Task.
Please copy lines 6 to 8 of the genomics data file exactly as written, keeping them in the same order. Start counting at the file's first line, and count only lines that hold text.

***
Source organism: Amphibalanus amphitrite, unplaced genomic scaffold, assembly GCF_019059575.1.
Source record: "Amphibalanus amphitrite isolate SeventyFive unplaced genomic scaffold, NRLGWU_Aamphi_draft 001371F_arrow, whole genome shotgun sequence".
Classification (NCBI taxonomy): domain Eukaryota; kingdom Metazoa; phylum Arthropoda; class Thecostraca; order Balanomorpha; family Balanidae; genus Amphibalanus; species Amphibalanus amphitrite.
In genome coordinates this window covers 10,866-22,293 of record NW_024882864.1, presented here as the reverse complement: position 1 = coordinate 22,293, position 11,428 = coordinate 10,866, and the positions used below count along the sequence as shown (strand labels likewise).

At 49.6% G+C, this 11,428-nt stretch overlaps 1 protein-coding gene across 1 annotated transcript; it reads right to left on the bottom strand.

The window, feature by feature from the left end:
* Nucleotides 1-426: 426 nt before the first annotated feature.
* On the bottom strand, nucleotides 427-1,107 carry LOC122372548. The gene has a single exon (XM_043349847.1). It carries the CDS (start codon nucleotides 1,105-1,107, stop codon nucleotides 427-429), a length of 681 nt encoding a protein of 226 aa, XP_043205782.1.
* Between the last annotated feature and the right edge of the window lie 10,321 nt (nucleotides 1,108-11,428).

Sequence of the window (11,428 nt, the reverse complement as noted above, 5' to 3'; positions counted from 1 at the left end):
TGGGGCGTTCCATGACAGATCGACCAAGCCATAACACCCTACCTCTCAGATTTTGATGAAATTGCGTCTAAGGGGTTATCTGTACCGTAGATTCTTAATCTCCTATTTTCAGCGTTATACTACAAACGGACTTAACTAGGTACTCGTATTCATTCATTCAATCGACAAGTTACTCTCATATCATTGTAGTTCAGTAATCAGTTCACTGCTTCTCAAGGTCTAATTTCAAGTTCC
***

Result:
The window, feature by feature from the left end:
* Nucleotides 1-426: 426 nt before the first annotated feature.
* On the bottom strand, nucleotides 427-1,107 carry LOC122372548. The gene has a single exon (XM_043349847.1). It carries the CDS (start codon nucleotides 1,105-1,107, stop codon nucleotides 427-429), a length of 681 nt encoding a protein of 226 aa, XP_043205782.1.